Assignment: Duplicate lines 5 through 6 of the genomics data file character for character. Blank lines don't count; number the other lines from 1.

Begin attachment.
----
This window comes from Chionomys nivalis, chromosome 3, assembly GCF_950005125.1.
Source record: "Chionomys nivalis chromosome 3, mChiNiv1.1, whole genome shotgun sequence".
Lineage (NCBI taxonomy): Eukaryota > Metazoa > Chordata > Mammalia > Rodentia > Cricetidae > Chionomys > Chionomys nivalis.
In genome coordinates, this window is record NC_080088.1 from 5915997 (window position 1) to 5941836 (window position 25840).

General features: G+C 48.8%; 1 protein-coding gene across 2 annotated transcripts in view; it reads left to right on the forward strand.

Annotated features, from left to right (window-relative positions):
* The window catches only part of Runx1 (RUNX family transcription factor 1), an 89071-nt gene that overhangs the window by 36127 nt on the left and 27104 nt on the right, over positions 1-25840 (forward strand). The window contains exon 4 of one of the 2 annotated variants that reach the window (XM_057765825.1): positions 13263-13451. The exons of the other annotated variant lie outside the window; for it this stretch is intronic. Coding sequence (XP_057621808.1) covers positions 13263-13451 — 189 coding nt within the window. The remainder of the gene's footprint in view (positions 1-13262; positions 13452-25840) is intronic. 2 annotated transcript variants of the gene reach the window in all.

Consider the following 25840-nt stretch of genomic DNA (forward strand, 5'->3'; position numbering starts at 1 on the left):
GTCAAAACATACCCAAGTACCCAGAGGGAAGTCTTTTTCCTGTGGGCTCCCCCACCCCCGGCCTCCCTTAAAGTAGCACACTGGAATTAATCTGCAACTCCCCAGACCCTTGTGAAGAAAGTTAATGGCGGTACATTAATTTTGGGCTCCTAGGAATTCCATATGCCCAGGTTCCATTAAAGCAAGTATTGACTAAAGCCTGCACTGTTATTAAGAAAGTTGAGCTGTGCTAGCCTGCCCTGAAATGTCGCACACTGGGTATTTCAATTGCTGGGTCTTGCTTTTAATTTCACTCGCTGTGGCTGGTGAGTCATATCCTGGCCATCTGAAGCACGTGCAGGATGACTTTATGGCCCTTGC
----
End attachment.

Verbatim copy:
General features: G+C 48.8%; 1 protein-coding gene across 2 annotated transcripts in view; it reads left to right on the forward strand.

Annotated features, from left to right (window-relative positions):